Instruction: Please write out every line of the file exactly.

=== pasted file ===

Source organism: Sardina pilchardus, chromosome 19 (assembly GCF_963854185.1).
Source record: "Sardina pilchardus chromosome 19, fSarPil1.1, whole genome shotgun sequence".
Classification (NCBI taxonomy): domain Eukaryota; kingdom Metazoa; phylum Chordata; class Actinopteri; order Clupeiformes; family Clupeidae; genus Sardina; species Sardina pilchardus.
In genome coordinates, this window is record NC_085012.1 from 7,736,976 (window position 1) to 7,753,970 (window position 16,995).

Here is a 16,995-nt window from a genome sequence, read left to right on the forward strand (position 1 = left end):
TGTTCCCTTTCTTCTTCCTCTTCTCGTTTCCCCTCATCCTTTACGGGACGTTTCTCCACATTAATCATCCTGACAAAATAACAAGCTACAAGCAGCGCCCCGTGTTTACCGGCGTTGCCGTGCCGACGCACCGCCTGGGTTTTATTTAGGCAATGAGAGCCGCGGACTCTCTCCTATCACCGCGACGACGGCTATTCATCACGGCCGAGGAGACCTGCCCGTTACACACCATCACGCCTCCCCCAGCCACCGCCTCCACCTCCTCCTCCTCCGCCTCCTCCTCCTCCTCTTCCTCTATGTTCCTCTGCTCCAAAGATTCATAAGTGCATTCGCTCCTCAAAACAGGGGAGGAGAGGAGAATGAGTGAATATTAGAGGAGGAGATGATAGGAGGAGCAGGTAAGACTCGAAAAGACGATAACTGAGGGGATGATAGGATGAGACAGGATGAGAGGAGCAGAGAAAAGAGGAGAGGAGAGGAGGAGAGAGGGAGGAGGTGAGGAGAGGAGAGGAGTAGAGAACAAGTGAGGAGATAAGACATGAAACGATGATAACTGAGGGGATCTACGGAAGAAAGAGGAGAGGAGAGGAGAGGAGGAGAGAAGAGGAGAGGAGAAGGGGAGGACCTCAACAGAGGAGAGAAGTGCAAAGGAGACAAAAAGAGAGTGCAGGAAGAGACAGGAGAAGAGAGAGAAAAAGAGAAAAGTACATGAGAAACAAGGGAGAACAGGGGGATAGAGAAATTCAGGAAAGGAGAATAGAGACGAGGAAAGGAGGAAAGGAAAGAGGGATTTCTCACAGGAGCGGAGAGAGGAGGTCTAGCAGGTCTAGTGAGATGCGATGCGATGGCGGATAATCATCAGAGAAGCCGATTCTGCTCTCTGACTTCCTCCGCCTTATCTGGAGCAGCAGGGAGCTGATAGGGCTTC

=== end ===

Source organism: Sardina pilchardus, chromosome 19 (assembly GCF_963854185.1).
Source record: "Sardina pilchardus chromosome 19, fSarPil1.1, whole genome shotgun sequence".
Classification (NCBI taxonomy): domain Eukaryota; kingdom Metazoa; phylum Chordata; class Actinopteri; order Clupeiformes; family Clupeidae; genus Sardina; species Sardina pilchardus.
In genome coordinates, this window is record NC_085012.1 from 7,736,976 (window position 1) to 7,753,970 (window position 16,995).

Here is a 16,995-nt window from a genome sequence, read left to right on the forward strand (position 1 = left end):
TGTTCCCTTTCTTCTTCCTCTTCTCGTTTCCCCTCATCCTTTACGGGACGTTTCTCCACATTAATCATCCTGACAAAATAACAAGCTACAAGCAGCGCCCCGTGTTTACCGGCGTTGCCGTGCCGACGCACCGCCTGGGTTTTATTTAGGCAATGAGAGCCGCGGACTCTCTCCTATCACCGCGACGACGGCTATTCATCACGGCCGAGGAGACCTGCCCGTTACACACCATCACGCCTCCCCCAGCCACCGCCTCCACCTCCTCCTCCTCCGCCTCCTCCTCCTCCTCTTCCTCTATGTTCCTCTGCTCCAAAGATTCATAAGTGCATTCGCTCCTCAAAACAGGGGAGGAGAGGAGAATGAGTGAATATTAGAGGAGGAGATGATAGGAGGAGCAGGTAAGACTCGAAAAGACGATAACTGAGGGGATGATAGGATGAGACAGGATGAGAGGAGCAGAGAAAAGAGGAGAGGAGAGGAGGAGAGAGGGAGGAGGTGAGGAGAGGAGAGGAGTAGAGAACAAGTGAGGAGATAAGACATGAAACGATGATAACTGAGGGGATCTACGGAAGAAAGAGGAGAGGAGAGGAGAGGAGGAGAGAAGAGGAGAGGAGAAGGGGAGGACCTCAACAGAGGAGAGAAGTGCAAAGGAGACAAAAAGAGAGTGCAGGAAGAGACAGGAGAAGAGAGAGAAAAAGAGAAAAGTACATGAGAAACAAGGGAGAACAGGGGGATAGAGAAATTCAGGAAAGGAGAATAGAGACGAGGAAAGGAGGAAAGGAAAGAGGGATTTCTCACAGGAGCGGAGAGAGGAGGTCTAGCAGGTCTAGTGAGATGCGATGCGATGGCGGATAATCATCAGAGAAGCCGATTCTGCTCTCTGACTTCCTCCGCCTTATCTGGAGCAGCAGGGAGCTGATAGGGCTTC